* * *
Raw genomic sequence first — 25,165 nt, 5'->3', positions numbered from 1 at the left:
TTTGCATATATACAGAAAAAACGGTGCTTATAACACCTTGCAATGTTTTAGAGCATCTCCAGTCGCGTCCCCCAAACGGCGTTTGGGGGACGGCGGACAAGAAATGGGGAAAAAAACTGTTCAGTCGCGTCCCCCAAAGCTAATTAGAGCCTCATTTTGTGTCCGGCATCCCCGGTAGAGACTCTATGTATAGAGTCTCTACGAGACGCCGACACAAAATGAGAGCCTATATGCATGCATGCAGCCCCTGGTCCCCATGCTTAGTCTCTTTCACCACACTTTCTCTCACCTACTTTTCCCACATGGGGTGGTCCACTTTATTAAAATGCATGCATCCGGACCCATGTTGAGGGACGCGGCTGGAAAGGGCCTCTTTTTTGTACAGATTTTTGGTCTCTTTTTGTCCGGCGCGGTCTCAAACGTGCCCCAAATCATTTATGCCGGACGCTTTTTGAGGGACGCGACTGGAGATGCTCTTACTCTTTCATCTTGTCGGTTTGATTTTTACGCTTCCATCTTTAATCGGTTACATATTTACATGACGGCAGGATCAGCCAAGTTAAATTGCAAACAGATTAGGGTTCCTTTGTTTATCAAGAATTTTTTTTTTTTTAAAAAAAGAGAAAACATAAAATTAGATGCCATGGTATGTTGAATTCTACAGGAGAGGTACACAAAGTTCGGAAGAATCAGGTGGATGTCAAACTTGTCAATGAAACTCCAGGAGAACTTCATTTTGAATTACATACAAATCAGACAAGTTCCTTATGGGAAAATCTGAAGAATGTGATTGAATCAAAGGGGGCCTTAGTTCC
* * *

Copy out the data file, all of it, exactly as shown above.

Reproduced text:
Raw genomic sequence first — 25,165 nt, 5'->3', positions numbered from 1 at the left:
TTTGCATATATACAGAAAAAACGGTGCTTATAACACCTTGCAATGTTTTAGAGCATCTCCAGTCGCGTCCCCCAAACGGCGTTTGGGGGACGGCGGACAAGAAATGGGGAAAAAAACTGTTCAGTCGCGTCCCCCAAAGCTAATTAGAGCCTCATTTTGTGTCCGGCATCCCCGGTAGAGACTCTATGTATAGAGTCTCTACGAGACGCCGACACAAAATGAGAGCCTATATGCATGCATGCAGCCCCTGGTCCCCATGCTTAGTCTCTTTCACCACACTTTCTCTCACCTACTTTTCCCACATGGGGTGGTCCACTTTATTAAAATGCATGCATCCGGACCCATGTTGAGGGACGCGGCTGGAAAGGGCCTCTTTTTTGTACAGATTTTTGGTCTCTTTTTGTCCGGCGCGGTCTCAAACGTGCCCCAAATCATTTATGCCGGACGCTTTTTGAGGGACGCGACTGGAGATGCTCTTACTCTTTCATCTTGTCGGTTTGATTTTTACGCTTCCATCTTTAATCGGTTACATATTTACATGACGGCAGGATCAGCCAAGTTAAATTGCAAACAGATTAGGGTTCCTTTGTTTATCAAGAATTTTTTTTTTTTTAAAAAAAGAGAAAACATAAAATTAGATGCCATGGTATGTTGAATTCTACAGGAGAGGTACACAAAGTTCGGAAGAATCAGGTGGATGTCAAACTTGTCAATGAAACTCCAGGAGAACTTCATTTTGAATTACATACAAATCAGACAAGTTCCTTATGGGAAAATCTGAAGAATGTGATTGAATCAAAGGGGGCCTTAGTTCC